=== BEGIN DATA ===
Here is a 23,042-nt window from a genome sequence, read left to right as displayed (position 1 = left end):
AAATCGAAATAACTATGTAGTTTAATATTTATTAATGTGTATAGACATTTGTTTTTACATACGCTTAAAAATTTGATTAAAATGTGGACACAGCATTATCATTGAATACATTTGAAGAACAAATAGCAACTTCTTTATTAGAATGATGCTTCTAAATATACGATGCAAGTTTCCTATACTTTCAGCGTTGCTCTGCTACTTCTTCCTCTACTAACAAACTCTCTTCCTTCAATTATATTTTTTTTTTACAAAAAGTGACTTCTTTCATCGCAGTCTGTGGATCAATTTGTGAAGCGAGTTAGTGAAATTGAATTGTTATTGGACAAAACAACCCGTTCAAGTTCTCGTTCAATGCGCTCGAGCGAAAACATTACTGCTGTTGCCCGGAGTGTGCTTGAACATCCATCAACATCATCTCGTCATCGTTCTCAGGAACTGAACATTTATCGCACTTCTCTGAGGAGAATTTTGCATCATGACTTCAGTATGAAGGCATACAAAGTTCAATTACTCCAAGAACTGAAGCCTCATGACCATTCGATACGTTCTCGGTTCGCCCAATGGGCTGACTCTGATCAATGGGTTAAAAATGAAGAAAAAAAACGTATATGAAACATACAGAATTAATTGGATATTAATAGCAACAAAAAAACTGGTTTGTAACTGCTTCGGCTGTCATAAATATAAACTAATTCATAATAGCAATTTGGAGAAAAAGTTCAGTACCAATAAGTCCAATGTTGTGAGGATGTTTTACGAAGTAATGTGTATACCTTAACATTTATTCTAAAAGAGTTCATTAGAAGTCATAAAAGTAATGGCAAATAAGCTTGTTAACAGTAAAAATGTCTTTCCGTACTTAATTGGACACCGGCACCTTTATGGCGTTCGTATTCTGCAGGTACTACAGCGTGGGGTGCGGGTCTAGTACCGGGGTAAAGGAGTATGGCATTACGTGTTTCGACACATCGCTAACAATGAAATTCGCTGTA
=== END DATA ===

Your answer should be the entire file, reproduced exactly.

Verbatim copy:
Here is a 23,042-nt window from a genome sequence, read left to right as displayed (position 1 = left end):
AAATCGAAATAACTATGTAGTTTAATATTTATTAATGTGTATAGACATTTGTTTTTACATACGCTTAAAAATTTGATTAAAATGTGGACACAGCATTATCATTGAATACATTTGAAGAACAAATAGCAACTTCTTTATTAGAATGATGCTTCTAAATATACGATGCAAGTTTCCTATACTTTCAGCGTTGCTCTGCTACTTCTTCCTCTACTAACAAACTCTCTTCCTTCAATTATATTTTTTTTTTACAAAAAGTGACTTCTTTCATCGCAGTCTGTGGATCAATTTGTGAAGCGAGTTAGTGAAATTGAATTGTTATTGGACAAAACAACCCGTTCAAGTTCTCGTTCAATGCGCTCGAGCGAAAACATTACTGCTGTTGCCCGGAGTGTGCTTGAACATCCATCAACATCATCTCGTCATCGTTCTCAGGAACTGAACATTTATCGCACTTCTCTGAGGAGAATTTTGCATCATGACTTCAGTATGAAGGCATACAAAGTTCAATTACTCCAAGAACTGAAGCCTCATGACCATTCGATACGTTCTCGGTTCGCCCAATGGGCTGACTCTGATCAATGGGTTAAAAATGAAGAAAAAAAACGTATATGAAACATACAGAATTAATTGGATATTAATAGCAACAAAAAAACTGGTTTGTAACTGCTTCGGCTGTCATAAATATAAACTAATTCATAATAGCAATTTGGAGAAAAAGTTCAGTACCAATAAGTCCAATGTTGTGAGGATGTTTTACGAAGTAATGTGTATACCTTAACATTTATTCTAAAAGAGTTCATTAGAAGTCATAAAAGTAATGGCAAATAAGCTTGTTAACAGTAAAAATGTCTTTCCGTACTTAATTGGACACCGGCACCTTTATGGCGTTCGTATTCTGCAGGTACTACAGCGTGGGGTGCGGGTCTAGTACCGGGGTAAAGGAGTATGGCATTACGTGTTTCGACACATCGCTAACAATGAAATTCGCTGTA